Royals & spies

The 'Case of the Missing Lloyds Robbery Files' has led to fevered speculation that the London break-in was part of a carefully orchestrated diversion to detract attention from an even bigger operation. For decades, the whispers suggested the heist was an MI5-orchestrated plot to raid Lloyds’ security deposit boxes and recover compromising photos of a Royal Family member.

The flames of conspiracy were fanned by Jason Statham’s spy flick The Bank Job (2008) and again in 2023 with the re-enactment of the Lloyds heist for a crime series hosted by none other than 007 actor Pierce Brosnan.

“Gavin’s Holmes-inspired plan isn’t simple,” Brosnan explains. “He needs to map a tunnel path to a spot precisely below the vault. He needs experts with the right know-how to dig the tunnel. He needs someone smart enough to disable a series of sophisticated alarms. What he needs is… a team.” 

A highly sophisticated team at that. Lloyds Baker Street branch is the Fort Knox of London banks with a trembler alarm system to detect movement and two feet of steel-reinforced concrete separating the vault’s 1,000 security deposit boxes from robbers who’d need to spend months tunneling into the basement fortress.

Assembling the heist team

Anthony Gavin, the alleged mastermind, was no ordinary criminal though. Gavin, 38 at the time of the robbery, was a former British Army Royal Fusiliers’ soldier who was organized, resourceful, and skilled at teamwork. Putting together a crew for one of the greatest heists in history wouldn’t be difficult given Gavin’s training and contacts.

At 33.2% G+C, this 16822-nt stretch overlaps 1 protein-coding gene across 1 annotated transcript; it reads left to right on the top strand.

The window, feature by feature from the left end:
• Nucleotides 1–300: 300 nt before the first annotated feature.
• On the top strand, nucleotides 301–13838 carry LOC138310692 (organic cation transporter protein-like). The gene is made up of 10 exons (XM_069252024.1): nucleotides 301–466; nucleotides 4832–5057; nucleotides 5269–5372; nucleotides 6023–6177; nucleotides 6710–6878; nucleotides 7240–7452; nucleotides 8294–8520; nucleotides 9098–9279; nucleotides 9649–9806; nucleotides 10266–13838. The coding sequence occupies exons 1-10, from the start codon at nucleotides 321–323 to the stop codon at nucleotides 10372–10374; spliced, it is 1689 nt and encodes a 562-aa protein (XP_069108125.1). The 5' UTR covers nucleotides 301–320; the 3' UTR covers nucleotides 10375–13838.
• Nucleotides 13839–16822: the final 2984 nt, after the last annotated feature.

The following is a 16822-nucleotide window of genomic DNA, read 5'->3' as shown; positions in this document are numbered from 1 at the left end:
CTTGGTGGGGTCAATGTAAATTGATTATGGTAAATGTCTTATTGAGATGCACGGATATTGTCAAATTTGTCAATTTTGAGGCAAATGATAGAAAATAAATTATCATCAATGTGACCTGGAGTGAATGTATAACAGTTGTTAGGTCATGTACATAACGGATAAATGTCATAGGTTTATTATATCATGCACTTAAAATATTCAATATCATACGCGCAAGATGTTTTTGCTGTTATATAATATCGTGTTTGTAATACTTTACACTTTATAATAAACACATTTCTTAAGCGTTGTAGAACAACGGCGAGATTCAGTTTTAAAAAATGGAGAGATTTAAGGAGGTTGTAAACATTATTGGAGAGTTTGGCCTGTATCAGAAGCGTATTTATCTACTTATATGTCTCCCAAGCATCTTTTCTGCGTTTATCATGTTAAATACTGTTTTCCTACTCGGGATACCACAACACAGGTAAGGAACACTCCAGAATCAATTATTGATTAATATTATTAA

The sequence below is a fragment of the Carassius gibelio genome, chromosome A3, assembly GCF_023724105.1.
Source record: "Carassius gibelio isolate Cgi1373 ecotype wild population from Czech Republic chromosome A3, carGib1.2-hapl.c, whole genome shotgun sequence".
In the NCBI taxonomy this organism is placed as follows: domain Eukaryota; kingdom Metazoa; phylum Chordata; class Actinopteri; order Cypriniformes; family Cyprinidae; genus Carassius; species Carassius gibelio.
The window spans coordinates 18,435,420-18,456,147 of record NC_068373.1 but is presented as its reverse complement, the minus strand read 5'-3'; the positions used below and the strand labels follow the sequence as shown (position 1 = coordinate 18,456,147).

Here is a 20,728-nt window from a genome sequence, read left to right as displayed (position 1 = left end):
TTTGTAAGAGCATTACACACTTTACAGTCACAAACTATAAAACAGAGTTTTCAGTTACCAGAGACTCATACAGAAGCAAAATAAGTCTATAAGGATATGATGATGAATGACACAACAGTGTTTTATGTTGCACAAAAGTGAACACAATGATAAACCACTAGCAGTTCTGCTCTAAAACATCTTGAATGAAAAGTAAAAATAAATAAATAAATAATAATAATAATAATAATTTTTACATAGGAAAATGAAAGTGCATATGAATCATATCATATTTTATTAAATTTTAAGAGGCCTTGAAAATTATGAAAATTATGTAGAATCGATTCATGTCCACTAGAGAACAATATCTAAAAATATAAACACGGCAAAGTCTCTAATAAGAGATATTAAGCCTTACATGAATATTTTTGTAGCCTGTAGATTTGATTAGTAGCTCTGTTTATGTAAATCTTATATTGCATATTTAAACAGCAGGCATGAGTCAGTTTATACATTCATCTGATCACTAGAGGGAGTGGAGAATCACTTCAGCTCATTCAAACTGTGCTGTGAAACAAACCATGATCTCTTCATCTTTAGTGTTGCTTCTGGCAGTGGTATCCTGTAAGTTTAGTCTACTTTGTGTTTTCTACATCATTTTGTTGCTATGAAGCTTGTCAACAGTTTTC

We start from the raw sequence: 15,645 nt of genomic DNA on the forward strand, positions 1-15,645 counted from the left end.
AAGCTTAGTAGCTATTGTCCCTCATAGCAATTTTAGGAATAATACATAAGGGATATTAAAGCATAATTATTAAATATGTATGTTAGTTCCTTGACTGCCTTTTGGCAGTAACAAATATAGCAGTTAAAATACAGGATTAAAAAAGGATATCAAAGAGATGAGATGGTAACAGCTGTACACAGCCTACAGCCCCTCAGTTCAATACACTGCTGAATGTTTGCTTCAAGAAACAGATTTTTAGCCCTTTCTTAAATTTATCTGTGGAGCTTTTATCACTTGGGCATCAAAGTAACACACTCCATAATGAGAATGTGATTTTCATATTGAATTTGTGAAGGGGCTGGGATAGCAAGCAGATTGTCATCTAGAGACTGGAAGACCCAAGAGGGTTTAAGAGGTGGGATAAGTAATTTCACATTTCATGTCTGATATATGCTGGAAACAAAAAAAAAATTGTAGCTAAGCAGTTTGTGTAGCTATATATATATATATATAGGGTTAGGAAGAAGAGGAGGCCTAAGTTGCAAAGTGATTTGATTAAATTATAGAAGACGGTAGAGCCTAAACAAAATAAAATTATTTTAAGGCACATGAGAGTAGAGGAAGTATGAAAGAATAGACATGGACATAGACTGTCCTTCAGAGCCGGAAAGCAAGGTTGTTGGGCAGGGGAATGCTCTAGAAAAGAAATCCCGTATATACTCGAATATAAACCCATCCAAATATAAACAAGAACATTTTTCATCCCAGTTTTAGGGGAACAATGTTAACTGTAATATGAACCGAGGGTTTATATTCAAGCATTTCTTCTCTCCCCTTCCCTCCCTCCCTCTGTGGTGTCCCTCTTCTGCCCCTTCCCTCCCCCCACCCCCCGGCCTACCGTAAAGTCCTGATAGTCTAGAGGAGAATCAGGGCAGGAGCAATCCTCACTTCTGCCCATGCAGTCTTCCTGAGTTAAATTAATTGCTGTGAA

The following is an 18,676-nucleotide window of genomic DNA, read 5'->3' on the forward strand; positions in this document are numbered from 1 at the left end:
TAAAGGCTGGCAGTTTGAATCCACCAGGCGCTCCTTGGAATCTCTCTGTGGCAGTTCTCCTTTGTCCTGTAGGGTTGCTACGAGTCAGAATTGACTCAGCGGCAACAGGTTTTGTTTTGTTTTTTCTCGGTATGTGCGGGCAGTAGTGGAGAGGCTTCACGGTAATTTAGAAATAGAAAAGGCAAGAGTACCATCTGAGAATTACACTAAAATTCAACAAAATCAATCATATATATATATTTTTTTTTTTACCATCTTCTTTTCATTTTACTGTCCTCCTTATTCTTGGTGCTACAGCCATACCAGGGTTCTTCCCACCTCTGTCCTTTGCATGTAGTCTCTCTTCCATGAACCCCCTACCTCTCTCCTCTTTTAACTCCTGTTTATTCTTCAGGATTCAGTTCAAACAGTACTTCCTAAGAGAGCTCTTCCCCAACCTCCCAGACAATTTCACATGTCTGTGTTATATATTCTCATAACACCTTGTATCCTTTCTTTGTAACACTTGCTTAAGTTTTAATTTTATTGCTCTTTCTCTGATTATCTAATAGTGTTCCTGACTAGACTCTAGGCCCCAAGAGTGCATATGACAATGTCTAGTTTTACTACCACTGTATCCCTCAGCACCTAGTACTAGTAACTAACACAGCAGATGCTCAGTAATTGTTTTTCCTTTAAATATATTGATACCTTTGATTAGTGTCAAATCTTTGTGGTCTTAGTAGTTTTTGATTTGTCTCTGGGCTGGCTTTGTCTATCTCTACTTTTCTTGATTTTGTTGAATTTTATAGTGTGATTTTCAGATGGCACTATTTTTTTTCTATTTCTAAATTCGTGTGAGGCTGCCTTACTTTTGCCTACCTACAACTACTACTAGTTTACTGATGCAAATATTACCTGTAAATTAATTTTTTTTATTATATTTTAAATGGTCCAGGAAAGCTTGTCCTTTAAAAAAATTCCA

He recruited Reginald Tucker as his inside man, a ‘clean skin’ with no criminal record who could open a Lloyds bank account and rent a safety deposit box in a fake name. Tucker reportedly measured the area around the vault with his umbrella, calculating floor tiles, and mapping out the location of cabinets and furniture.

Sherlock Holmes: The Red-Headed League
Sherlock Holmes: The Red-Headed Man

Gavin’s silent partner - Benjamin Wolfe - rented the ‘Le Sac’ store with its convenient basement. Thomas Stephen, an unemployed car salesman, brought the tools. Micky ‘Skinny’ Gervais was the electronics expert brought in to disable the vault’s tremor alarms. Coincidentally, there were roadworks nearby on the weekend of the robbery, so the vault’s floor alarms were turned off to avoid false alarms.

Bobby Mills was ‘the lookout’, the man with the Walkie-Talkie positioned outside Lloyds who kept an eye out for Scotland Yard detectives or bank staff who might drop by unexpectedly. At least one person on Gavin’s team also had experience with explosives, as blasting in an underground tunnel is a flirtation with the afterlife.

The heist was set for the weekend of September 10, 1971 so the crooks had from Friday at 5 pm to Monday at exactly 10 am when the bank’s staff opened the vault.

Lloyds Baker Street Bank Robbery
Lloyds (far left) and Le Sac, a rented store with a basement for tunneling


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The heist & the vanishing suspects

Despite the smoke and debris stirred up by the explosion, Gavin’s team bagged cash and jewelry worth $1.5m (about $27m in today’s money) over the weekend and slipped away unnoticed. Curiously, an amateur radio enthusiast heard the crew’s Walkie-Talkie conversations that weekend, recorded their discussions, and called Scotland Yard while the heist was still in progress.

Somehow, the robbers still managed to pilfer the safety deposit boxes and escape. Another coincidence?

Not long after the break-in, Scotland Yard tracked down Wolfe, the silent partner who’d used his real name to sign the Le Sac lease. They kept watch on Wolfe, who eventually led police to three other men - Gavin, Stephen, and Tucker - who were sentenced to eight to 12 years in prison.

The rest of the crew simply vanished. Gervais, the alarms expert, was never seen again. Two of the suspects known as ‘Little Legs’ and ‘TH’ were never identified, leading some to wonder whether there were actually two robberies at Lloyds Baker Street branch that critical weekend in September 1971: one to target cash and jewels, the second for MI5 to rifle safety deposit boxes in an elaborate operation to salvage the Royal Family’s reputation.

The answer is buried in Britain’s National Archives, a secret hidden within the 800 pages of intelligence that will be released in 2071 - a century after memories of the Baker Street robbery have long since drifted into the mists of time.